60 comments to “Floriole’s Lemon Olive Oil Cake”

  1. i just took this out of the oven. smells heavenly and can hardly wait for it to cool. i didn’t have any fruit to add so it’s just the plain cake. still think i can choke it down though! next time i’d like to use a meyer lemon infused olive oil to give it even more of a lemony kick! thanks for sharing this recipe with us. happy new year tim!

  2. I made this for a friend’s birthday last week, but added toasted and chopped walnuts rather than extra fruit. It was amazing. The olive oil left a delicate legacy, perfectly balanced with the lemon; even after a hearty dinner the cake tasted light and uplifting. And I beat the egg mixture by hand! So it can be done, people. Really great recipe, thank you!

  3. Just have this in the oven as I write. My oven is a little wonky as it’s taking a lot longer than 40 minutes – had to cover it with foil to to avoid it browning too much. I also have to confess (and I have a feeling I may have screwed up) but I had to use – gasp – frozen raspberries as we do not have fresh at the best of times in an Australian summer, let alone winter. Yes, it’s cold and rainy here, folks…wish me luck!

  4. I think it’s going to be okay!! Phew! The proof will be in the tasting…

  5. Oooh! Excited to hear how it turns out!

  6. Hi Tim – Wow. It worked REALLY well. I think I’ve just discovered my new ‘go-to’ cake. The variations seem endless. Would consider adding some polenta to the batter next time to give it a bit of ‘grit’. I couldn’t get over how light it was. I used an olive oil that my husband was involved with pressing here in Western Australia. Added a great flavour. And while the thought of fresh raspberries is great, to be honest, when we do get them here, they are SO expensive that I would just flat out gobble them up rather than ‘waste’ them in a cake. The frozen seemed to work just fine. Added a lovely tang and I’m pleased to report that it looked exactly like yours. Thanks for the encouragement. I made some major friends at our staff afternoon tea yesterday! All the best!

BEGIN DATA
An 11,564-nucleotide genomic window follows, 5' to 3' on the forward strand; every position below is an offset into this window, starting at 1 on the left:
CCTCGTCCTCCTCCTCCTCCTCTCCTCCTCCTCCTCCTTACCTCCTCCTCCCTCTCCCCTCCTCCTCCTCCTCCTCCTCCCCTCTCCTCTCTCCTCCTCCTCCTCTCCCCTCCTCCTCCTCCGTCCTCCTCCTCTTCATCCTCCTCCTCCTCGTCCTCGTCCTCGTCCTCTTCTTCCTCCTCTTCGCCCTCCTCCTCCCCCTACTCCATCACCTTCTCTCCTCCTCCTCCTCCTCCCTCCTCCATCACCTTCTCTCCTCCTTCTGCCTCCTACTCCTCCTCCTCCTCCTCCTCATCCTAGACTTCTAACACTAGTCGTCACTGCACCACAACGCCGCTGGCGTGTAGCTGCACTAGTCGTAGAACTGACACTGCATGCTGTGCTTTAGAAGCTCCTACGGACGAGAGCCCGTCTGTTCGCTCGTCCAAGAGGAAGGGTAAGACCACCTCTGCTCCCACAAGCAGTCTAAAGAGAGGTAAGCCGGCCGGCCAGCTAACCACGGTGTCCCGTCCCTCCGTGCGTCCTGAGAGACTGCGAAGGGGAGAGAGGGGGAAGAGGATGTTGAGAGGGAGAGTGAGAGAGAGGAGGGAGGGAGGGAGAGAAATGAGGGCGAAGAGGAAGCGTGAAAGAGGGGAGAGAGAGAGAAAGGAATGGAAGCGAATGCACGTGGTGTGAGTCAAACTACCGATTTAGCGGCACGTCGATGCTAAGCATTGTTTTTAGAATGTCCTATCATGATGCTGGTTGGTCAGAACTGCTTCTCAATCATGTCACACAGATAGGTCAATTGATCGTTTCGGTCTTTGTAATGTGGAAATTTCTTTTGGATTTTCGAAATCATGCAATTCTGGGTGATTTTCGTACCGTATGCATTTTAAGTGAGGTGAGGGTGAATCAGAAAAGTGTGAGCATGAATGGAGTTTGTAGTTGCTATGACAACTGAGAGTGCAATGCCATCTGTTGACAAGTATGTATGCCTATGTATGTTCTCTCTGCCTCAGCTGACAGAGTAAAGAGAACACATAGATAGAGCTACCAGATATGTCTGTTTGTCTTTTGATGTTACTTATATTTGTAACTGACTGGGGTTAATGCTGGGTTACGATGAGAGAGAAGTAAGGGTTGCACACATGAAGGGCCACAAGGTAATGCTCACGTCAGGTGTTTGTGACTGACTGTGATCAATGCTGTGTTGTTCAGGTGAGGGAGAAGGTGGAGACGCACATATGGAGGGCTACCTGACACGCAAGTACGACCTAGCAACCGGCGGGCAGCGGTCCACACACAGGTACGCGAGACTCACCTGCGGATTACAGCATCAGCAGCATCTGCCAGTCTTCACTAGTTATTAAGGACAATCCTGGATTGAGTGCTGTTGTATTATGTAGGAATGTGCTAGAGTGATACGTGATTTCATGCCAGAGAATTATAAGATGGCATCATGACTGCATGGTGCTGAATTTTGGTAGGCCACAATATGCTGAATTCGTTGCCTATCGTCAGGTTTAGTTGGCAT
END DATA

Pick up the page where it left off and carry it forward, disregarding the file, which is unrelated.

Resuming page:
7. By the way. I’m with you on the whole ‘measuring by weight’, thing. It’s so easy. And I love it because a US cup and an Aussie cup are slightly different (ours usually have beer in them – haha…nothing like a cultural stereotype to keep things moving…) and I have to dig out the appropriate measures depending of the provenance of the recipe. With weights – it just takes a flick of a switch of my scales to move from ounces to grams. And we WILL convert you all to Metric eventually. I hear Canada is planning an aggressive campaign soon. As soon as you guys sort out the ‘debt ceiling’ issue. Although we think Metric might actually be a tougher sell. Until then – convertible scales!!!

  8. I just found your blog and am really enjoying it. I used to live a couple of blocks from Floriole when it first opened and went their every day. I moved a couple of years ago to a different neighborhood but still drive over there before work at least a couple of times during the week for breakfast and drag my partner their one day on the weekend because it’s my most favorite place to go–there’s not one thing I have disliked on their menu–ever. But I’ve never tried this cake so I think I may have to. My new favorite is the Gateau Basque! Looking forward to reading your blog!

  9. Thanks, Scott. Glad to hear from another Chicagoan and Floriole fan. It is the best. I’m lucky to work nearby, I’m there all of the time.

  10. Thank you for having the most glorious blog and recipes! You are my favorite. I am about to make this cake for the millionth time. Are you based in Chicago?